That’s the entire crux, in fact, of the “new” way of marketing and writing for Millenials: be cool with them, but for Pete’s sake don’t insult their intelligence or they’ll come back and bite you in the ass (having three grown kids in that generation, I know this for a fact). Fact is, it’s always been that way for consumers in general — it’s just that many people weren’t quite aware of that for a long time.

    • http://www.1winedude.com 1WineDude

      What Randy said!!! :)

  • Paul M

    Excellent post and apparently universal. Pretty much all points would apply to producing and selling wine in Canada. From a business perspective the wine business is a very poor model that is complicated and dysfunctional because of all the points outlined by Mr. Gray….well done.

  • Dosage dog

    Exactly right on every point. Especially for all of us who have spent years repping a winery to wine shops and retailers who don’t give a rip about your time or wine no matter how good it is. I’ve been there when Blue Nun, Mateaus and Lancers were the go to wines on the list and I find hope in that we have all moved on from there and hopefully the wine drinking public will do the same. There are many great wineries out there producing many great wines that aren’t Merlot, Cab Sauv and Chard and the best way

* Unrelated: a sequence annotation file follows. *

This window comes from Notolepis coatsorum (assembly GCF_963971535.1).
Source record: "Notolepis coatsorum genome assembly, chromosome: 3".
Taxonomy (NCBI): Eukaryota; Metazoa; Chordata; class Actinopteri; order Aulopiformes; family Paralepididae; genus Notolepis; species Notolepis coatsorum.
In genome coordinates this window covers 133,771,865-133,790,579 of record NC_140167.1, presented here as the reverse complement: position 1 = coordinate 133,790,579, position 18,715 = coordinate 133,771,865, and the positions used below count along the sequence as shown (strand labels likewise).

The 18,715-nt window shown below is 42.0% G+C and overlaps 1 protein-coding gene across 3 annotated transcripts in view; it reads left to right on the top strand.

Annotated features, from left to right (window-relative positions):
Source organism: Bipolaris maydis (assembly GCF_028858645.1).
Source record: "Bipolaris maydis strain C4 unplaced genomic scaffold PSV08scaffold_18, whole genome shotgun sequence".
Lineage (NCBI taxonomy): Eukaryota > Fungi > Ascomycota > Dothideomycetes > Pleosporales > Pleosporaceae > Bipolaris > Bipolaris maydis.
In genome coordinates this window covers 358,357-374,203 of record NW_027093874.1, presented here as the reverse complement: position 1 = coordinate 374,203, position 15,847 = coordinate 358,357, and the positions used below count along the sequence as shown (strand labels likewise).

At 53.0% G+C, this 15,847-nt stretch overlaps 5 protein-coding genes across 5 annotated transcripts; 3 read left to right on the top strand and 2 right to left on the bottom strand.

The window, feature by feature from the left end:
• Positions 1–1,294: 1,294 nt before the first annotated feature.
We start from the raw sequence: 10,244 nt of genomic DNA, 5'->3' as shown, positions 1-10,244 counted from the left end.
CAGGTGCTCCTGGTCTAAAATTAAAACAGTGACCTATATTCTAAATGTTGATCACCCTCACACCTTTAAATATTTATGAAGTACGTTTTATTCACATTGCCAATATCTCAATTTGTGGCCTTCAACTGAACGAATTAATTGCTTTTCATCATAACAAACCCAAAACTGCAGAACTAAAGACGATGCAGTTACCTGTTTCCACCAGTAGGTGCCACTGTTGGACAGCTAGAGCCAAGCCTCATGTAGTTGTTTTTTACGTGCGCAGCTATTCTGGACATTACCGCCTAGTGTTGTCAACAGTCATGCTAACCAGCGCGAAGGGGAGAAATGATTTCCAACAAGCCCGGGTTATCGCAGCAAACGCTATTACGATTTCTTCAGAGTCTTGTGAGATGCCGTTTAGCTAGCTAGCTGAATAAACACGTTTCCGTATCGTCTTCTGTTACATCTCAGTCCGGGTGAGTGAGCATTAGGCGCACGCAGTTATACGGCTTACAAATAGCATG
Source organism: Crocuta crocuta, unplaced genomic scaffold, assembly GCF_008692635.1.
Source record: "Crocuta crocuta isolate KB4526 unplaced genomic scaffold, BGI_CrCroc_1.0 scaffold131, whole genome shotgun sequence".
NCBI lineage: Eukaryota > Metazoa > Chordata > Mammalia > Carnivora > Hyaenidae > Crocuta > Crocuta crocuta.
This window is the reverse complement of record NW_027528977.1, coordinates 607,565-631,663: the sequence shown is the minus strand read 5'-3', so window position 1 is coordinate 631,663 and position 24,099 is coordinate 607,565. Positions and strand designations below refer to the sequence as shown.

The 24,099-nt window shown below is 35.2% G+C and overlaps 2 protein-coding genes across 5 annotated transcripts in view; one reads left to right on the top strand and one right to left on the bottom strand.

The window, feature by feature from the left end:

to make this known is the tell a friend!

  • Ron Drinkhouse

    long retired wine shoop owner, small town in Ct., your column is a revelation. No hip nonsense. Good job.

  • http://vinoviola.blogspot.com/ Prateek Arora

    Crisp,informative and a joy to read.Great points about an average wine consumer’s psyche.Looking forward to reading more from you in the coming days!

  • http://happyhourmary.com Mary

    I’m going to wine school and this is great. After 6 hours today of the intricate nuances of Italian wines, this brings me right back down to earth! Excellent!

  • John Aylward, CSW

    It is a good read! You put a smile on my face as I relived the moments in your article, keep up the good work. Aaah, the glamorous life we lead…

  • http://lineshackwines.comm Bob Leighton